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Regular version of the site

Book chapter

"Drumming Preparation": Poetics and Politics of Rhythm in the Soviet Avant-Garde

P. 51-70.

 

Politics of rhythm in the early Soviet Union establishes an all-embracing order of kinetic resonance (cf. Mandelshtam, “State and rhythm”). Rhythm doesn’t merely “infect” people  with the “enthusiasm” of revolutionary movement (cf. Eisenstein, “The Rhythmic Drum”). It’s a power not only due to its mobilizing effect, but also due to its organizing impact. Rhythm imposes meter, regularity, routine on the movement of people – as manifested in the “rhythmic education” programs and in the “scientific organization” of labor (by means of rhythmical adjustment, scheduled movement of actors, workers, soldiers, children). It’s a discipline tool – and at the same time a precondition for the empowerment of the – individual and collective – rhythmic subject.  

   This regards also to the Avantgarde’s rhythm-discourse which I consider as a part of a broader context of a rhythm of the revolution. This discourse is closely linked with physiological and psychological explanations of rhythm. Rhythm is both the elementary manifestation of organic and kinetic energies and the regulation of those energies. In Sergei Eisenstein’s evolutionary-anthropological view on art and cinema the rhythmic intensity of film goes back to “protoplasmatic” energy. Kinetic and kinesthetic dynamics in theatre and dance are conceived of as a dialectics of rhythmical drive and adjustment, of “impulse” and “control”. The same applies to concepts of poetic language and it’s rhythmic foundations (Russian formalism; empiric psychological research in rhythm perception at the “Institute of the Living Word” and the “GAKhN”/State Acadsemy of Art Sciences); Andrei Bely; and others), with a particular focus on sensomotorical and kinaesthetic effects of verse rhythm.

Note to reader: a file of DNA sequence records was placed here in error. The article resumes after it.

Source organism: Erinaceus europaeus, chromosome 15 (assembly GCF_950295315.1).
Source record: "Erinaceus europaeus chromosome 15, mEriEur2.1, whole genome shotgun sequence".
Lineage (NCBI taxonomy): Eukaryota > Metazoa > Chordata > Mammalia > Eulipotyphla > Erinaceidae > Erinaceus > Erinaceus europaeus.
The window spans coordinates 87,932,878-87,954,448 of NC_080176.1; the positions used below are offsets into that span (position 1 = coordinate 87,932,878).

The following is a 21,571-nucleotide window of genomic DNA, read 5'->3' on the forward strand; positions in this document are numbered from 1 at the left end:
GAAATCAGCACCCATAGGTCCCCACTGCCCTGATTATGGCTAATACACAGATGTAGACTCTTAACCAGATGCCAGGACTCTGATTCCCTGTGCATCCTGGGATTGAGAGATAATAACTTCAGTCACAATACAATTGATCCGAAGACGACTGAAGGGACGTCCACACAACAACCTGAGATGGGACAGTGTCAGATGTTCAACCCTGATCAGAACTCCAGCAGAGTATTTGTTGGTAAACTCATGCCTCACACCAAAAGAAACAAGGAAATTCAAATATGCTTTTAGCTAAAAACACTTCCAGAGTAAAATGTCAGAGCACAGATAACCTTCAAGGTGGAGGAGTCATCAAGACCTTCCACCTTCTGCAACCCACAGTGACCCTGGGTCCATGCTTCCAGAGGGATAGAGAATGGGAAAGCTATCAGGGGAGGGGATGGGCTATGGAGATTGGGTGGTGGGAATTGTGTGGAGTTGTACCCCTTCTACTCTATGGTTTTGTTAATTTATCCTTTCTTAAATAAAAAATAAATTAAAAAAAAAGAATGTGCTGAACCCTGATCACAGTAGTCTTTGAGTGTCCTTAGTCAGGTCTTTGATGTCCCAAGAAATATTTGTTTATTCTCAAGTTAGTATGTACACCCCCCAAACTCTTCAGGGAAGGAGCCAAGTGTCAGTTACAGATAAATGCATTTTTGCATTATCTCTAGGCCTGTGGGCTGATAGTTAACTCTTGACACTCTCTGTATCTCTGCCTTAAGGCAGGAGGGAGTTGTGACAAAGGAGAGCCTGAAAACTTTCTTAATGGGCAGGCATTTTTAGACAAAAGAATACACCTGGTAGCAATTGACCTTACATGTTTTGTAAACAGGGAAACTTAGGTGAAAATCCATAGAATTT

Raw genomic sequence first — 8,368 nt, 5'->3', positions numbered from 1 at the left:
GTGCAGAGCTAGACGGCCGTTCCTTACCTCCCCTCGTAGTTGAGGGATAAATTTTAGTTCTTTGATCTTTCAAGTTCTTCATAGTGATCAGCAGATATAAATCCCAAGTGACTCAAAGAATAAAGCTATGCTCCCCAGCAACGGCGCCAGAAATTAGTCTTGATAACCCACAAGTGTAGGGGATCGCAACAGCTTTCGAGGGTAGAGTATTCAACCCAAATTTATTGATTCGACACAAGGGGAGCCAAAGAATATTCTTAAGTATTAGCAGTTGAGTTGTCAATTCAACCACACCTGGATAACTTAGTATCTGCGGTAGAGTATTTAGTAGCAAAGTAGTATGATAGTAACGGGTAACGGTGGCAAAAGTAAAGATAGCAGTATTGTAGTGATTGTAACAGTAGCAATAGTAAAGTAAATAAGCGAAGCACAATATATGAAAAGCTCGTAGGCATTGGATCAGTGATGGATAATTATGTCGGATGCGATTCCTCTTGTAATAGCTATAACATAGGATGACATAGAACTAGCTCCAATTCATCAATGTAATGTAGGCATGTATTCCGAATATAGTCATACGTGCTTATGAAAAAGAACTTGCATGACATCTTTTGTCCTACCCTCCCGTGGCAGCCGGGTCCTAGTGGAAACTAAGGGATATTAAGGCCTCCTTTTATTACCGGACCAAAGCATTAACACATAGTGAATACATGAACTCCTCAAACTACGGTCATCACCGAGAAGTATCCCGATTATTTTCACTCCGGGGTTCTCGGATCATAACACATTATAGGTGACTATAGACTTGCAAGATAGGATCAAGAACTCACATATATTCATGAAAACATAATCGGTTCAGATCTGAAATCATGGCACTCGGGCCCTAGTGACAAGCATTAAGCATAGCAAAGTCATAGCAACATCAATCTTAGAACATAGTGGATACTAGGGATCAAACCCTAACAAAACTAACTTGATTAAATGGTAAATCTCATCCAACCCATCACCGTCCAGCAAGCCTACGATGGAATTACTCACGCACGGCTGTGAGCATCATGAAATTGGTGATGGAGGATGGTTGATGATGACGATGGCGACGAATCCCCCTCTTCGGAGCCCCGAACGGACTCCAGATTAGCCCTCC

Apart from the rhythmic effect on the bodies of the revolution, a similar double determination is also discussed in connection with the language of the revolution (cf. the discussion about Lenin’s rhetoric in the 1924 “LEF” (Levyj front of the arts) edition, cf. the research on “suggestive speech” at the GAKhN).

In book

Muenchen: Frank & Timme, 2020.